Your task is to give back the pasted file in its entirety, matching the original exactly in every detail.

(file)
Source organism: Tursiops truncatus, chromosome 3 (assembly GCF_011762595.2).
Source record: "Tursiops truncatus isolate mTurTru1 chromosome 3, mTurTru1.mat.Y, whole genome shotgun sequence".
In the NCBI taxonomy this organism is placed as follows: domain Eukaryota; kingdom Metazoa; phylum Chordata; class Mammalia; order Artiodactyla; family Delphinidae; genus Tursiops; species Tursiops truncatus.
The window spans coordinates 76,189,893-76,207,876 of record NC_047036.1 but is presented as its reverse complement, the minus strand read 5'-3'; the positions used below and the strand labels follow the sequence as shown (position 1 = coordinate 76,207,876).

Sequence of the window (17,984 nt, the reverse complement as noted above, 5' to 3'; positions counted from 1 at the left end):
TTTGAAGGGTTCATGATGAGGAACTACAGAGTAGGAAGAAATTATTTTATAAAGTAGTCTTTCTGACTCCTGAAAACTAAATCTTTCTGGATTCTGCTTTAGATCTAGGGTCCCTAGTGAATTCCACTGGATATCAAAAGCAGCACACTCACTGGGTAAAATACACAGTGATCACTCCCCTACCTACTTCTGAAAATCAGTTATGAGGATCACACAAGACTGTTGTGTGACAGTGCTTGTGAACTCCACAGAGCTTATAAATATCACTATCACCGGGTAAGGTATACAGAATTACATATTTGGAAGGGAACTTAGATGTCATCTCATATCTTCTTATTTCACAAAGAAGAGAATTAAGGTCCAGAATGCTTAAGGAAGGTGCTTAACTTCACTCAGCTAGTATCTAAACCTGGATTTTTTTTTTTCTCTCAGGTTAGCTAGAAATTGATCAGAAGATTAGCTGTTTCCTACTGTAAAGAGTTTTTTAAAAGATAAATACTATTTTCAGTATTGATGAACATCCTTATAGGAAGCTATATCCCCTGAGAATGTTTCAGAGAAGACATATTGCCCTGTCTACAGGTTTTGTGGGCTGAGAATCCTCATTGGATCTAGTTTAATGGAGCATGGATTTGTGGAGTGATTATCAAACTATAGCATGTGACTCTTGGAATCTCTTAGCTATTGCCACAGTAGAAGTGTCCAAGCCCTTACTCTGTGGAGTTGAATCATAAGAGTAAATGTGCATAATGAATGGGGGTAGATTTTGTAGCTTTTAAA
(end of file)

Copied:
Source organism: Tursiops truncatus, chromosome 3 (assembly GCF_011762595.2).
Source record: "Tursiops truncatus isolate mTurTru1 chromosome 3, mTurTru1.mat.Y, whole genome shotgun sequence".
In the NCBI taxonomy this organism is placed as follows: domain Eukaryota; kingdom Metazoa; phylum Chordata; class Mammalia; order Artiodactyla; family Delphinidae; genus Tursiops; species Tursiops truncatus.
The window spans coordinates 76,189,893-76,207,876 of record NC_047036.1 but is presented as its reverse complement, the minus strand read 5'-3'; the positions used below and the strand labels follow the sequence as shown (position 1 = coordinate 76,207,876).

Sequence of the window (17,984 nt, the reverse complement as noted above, 5' to 3'; positions counted from 1 at the left end):
TTTGAAGGGTTCATGATGAGGAACTACAGAGTAGGAAGAAATTATTTTATAAAGTAGTCTTTCTGACTCCTGAAAACTAAATCTTTCTGGATTCTGCTTTAGATCTAGGGTCCCTAGTGAATTCCACTGGATATCAAAAGCAGCACACTCACTGGGTAAAATACACAGTGATCACTCCCCTACCTACTTCTGAAAATCAGTTATGAGGATCACACAAGACTGTTGTGTGACAGTGCTTGTGAACTCCACAGAGCTTATAAATATCACTATCACCGGGTAAGGTATACAGAATTACATATTTGGAAGGGAACTTAGATGTCATCTCATATCTTCTTATTTCACAAAGAAGAGAATTAAGGTCCAGAATGCTTAAGGAAGGTGCTTAACTTCACTCAGCTAGTATCTAAACCTGGATTTTTTTTTTTCTCTCAGGTTAGCTAGAAATTGATCAGAAGATTAGCTGTTTCCTACTGTAAAGAGTTTTTTAAAAGATAAATACTATTTTCAGTATTGATGAACATCCTTATAGGAAGCTATATCCCCTGAGAATGTTTCAGAGAAGACATATTGCCCTGTCTACAGGTTTTGTGGGCTGAGAATCCTCATTGGATCTAGTTTAATGGAGCATGGATTTGTGGAGTGATTATCAAACTATAGCATGTGACTCTTGGAATCTCTTAGCTATTGCCACAGTAGAAGTGTCCAAGCCCTTACTCTGTGGAGTTGAATCATAAGAGTAAATGTGCATAATGAATGGGGGTAGATTTTGTAGCTTTTAAA